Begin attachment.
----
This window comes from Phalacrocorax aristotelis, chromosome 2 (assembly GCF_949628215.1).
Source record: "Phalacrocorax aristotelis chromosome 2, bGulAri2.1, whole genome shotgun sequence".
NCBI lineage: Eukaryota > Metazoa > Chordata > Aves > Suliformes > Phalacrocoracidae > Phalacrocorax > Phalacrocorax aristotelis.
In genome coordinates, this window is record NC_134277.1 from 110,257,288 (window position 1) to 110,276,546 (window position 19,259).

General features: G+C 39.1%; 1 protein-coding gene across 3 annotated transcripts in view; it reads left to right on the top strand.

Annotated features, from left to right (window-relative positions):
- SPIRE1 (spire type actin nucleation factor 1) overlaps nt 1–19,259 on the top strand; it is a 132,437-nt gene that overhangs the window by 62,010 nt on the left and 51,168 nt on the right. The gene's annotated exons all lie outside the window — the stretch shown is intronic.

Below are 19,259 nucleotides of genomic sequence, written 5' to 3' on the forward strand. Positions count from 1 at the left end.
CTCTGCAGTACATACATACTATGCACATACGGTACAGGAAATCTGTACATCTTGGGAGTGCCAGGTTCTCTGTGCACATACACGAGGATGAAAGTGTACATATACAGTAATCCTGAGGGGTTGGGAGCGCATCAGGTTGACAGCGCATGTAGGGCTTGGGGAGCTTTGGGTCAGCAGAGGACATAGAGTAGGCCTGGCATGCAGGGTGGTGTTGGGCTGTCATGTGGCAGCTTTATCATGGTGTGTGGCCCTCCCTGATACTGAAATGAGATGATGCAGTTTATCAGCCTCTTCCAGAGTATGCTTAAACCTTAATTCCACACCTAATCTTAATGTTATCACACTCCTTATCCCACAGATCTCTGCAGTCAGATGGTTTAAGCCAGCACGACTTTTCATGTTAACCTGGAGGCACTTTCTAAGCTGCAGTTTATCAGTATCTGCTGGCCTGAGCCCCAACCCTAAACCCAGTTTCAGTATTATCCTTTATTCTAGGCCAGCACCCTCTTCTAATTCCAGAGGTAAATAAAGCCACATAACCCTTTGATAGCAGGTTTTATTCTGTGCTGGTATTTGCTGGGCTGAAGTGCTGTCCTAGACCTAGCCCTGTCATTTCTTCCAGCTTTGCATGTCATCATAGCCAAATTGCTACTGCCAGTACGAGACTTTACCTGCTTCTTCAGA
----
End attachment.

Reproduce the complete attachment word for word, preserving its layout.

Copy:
This window comes from Phalacrocorax aristotelis, chromosome 2 (assembly GCF_949628215.1).
Source record: "Phalacrocorax aristotelis chromosome 2, bGulAri2.1, whole genome shotgun sequence".
NCBI lineage: Eukaryota > Metazoa > Chordata > Aves > Suliformes > Phalacrocoracidae > Phalacrocorax > Phalacrocorax aristotelis.
In genome coordinates, this window is record NC_134277.1 from 110,257,288 (window position 1) to 110,276,546 (window position 19,259).

General features: G+C 39.1%; 1 protein-coding gene across 3 annotated transcripts in view; it reads left to right on the top strand.

Annotated features, from left to right (window-relative positions):
- SPIRE1 (spire type actin nucleation factor 1) overlaps nt 1–19,259 on the top strand; it is a 132,437-nt gene that overhangs the window by 62,010 nt on the left and 51,168 nt on the right. The gene's annotated exons all lie outside the window — the stretch shown is intronic.

Below are 19,259 nucleotides of genomic sequence, written 5' to 3' on the forward strand. Positions count from 1 at the left end.
CTCTGCAGTACATACATACTATGCACATACGGTACAGGAAATCTGTACATCTTGGGAGTGCCAGGTTCTCTGTGCACATACACGAGGATGAAAGTGTACATATACAGTAATCCTGAGGGGTTGGGAGCGCATCAGGTTGACAGCGCATGTAGGGCTTGGGGAGCTTTGGGTCAGCAGAGGACATAGAGTAGGCCTGGCATGCAGGGTGGTGTTGGGCTGTCATGTGGCAGCTTTATCATGGTGTGTGGCCCTCCCTGATACTGAAATGAGATGATGCAGTTTATCAGCCTCTTCCAGAGTATGCTTAAACCTTAATTCCACACCTAATCTTAATGTTATCACACTCCTTATCCCACAGATCTCTGCAGTCAGATGGTTTAAGCCAGCACGACTTTTCATGTTAACCTGGAGGCACTTTCTAAGCTGCAGTTTATCAGTATCTGCTGGCCTGAGCCCCAACCCTAAACCCAGTTTCAGTATTATCCTTTATTCTAGGCCAGCACCCTCTTCTAATTCCAGAGGTAAATAAAGCCACATAACCCTTTGATAGCAGGTTTTATTCTGTGCTGGTATTTGCTGGGCTGAAGTGCTGTCCTAGACCTAGCCCTGTCATTTCTTCCAGCTTTGCATGTCATCATAGCCAAATTGCTACTGCCAGTACGAGACTTTACCTGCTTCTTCAGA